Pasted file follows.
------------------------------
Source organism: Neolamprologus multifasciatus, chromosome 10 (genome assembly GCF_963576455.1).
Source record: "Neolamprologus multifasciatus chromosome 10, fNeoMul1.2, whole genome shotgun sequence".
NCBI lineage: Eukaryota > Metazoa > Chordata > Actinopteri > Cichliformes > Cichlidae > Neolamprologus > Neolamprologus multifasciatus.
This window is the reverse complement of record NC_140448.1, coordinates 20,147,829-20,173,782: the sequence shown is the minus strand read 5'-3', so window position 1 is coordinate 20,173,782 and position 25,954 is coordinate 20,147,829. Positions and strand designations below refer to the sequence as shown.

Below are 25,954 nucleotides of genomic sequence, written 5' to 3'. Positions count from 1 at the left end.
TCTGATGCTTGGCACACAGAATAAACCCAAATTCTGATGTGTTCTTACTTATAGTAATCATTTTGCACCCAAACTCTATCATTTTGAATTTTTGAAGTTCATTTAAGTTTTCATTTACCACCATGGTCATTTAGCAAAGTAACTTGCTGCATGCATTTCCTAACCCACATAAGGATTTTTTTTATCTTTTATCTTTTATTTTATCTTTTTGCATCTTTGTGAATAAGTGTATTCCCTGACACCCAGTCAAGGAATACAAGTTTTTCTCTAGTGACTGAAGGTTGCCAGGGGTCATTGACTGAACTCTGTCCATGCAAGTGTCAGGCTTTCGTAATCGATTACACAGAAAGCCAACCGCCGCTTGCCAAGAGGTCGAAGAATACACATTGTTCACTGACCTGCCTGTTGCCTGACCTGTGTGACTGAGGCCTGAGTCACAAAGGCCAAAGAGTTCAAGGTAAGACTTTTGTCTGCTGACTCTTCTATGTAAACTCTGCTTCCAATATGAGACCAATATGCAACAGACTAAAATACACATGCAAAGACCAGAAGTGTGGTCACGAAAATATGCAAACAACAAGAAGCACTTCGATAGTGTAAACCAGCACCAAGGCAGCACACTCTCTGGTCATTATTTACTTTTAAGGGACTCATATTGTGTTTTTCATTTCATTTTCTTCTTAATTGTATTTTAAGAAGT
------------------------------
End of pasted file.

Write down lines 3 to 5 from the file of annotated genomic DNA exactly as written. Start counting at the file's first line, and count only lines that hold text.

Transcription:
NCBI lineage: Eukaryota > Metazoa > Chordata > Actinopteri > Cichliformes > Cichlidae > Neolamprologus > Neolamprologus multifasciatus.
This window is the reverse complement of record NC_140448.1, coordinates 20,147,829-20,173,782: the sequence shown is the minus strand read 5'-3', so window position 1 is coordinate 20,173,782 and position 25,954 is coordinate 20,147,829. Positions and strand designations below refer to the sequence as shown.

Below are 25,954 nucleotides of genomic sequence, written 5' to 3'. Positions count from 1 at the left end.